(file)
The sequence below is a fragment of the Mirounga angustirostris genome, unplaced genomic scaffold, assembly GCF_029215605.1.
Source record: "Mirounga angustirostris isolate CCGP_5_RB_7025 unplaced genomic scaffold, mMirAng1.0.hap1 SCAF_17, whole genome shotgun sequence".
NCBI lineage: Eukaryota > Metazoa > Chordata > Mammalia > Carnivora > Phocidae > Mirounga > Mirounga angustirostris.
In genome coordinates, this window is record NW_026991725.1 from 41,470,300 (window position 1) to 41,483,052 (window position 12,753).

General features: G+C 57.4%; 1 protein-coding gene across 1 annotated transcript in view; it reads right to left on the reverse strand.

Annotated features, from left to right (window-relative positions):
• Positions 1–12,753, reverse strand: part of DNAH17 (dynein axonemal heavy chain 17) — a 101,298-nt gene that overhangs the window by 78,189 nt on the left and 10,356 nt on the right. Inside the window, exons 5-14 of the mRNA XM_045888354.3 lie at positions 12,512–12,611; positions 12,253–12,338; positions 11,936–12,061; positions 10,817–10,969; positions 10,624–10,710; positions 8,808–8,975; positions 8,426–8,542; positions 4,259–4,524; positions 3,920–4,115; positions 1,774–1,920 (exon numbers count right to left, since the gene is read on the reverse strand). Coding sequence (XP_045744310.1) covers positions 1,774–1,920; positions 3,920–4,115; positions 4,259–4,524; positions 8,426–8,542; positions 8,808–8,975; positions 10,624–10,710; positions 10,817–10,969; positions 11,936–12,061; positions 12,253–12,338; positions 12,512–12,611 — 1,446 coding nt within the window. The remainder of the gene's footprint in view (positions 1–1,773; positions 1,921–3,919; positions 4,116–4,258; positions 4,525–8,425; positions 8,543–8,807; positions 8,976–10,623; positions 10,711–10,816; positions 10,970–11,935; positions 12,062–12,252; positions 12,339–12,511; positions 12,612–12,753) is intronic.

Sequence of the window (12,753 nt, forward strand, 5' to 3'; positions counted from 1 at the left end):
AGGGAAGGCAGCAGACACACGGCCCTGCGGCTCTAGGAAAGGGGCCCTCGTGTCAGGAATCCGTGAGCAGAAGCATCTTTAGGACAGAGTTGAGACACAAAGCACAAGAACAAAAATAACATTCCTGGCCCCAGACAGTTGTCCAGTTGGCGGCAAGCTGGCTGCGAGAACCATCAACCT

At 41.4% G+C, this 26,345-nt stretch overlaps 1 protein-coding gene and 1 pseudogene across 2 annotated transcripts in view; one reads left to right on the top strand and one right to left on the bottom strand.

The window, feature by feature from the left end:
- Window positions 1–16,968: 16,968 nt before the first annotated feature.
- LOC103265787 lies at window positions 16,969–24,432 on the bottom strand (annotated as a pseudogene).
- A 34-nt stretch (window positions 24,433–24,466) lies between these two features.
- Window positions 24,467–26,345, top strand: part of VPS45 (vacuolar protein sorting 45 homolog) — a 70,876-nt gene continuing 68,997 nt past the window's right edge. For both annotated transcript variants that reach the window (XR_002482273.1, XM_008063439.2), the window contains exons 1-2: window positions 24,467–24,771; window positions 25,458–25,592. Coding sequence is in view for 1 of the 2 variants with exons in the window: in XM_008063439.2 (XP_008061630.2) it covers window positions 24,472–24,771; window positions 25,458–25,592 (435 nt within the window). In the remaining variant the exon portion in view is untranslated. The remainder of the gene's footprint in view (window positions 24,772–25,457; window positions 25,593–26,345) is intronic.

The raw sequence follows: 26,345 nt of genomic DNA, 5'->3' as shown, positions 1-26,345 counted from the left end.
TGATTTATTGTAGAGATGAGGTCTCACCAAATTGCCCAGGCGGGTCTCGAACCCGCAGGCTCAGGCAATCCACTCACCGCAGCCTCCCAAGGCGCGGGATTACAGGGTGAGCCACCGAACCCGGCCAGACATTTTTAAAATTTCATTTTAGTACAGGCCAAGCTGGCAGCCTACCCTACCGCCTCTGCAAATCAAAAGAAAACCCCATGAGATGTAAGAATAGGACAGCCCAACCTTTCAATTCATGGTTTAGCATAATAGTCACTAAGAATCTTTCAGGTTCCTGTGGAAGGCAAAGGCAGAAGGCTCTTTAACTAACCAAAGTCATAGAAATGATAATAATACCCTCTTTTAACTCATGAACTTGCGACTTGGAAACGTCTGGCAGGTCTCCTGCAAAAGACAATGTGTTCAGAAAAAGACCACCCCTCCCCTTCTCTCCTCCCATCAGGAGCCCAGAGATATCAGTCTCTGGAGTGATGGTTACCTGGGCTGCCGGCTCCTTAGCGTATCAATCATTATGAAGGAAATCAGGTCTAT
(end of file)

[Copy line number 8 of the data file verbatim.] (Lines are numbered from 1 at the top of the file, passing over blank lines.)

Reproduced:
Sequence of the window (12,753 nt, forward strand, 5' to 3'; positions counted from 1 at the left end):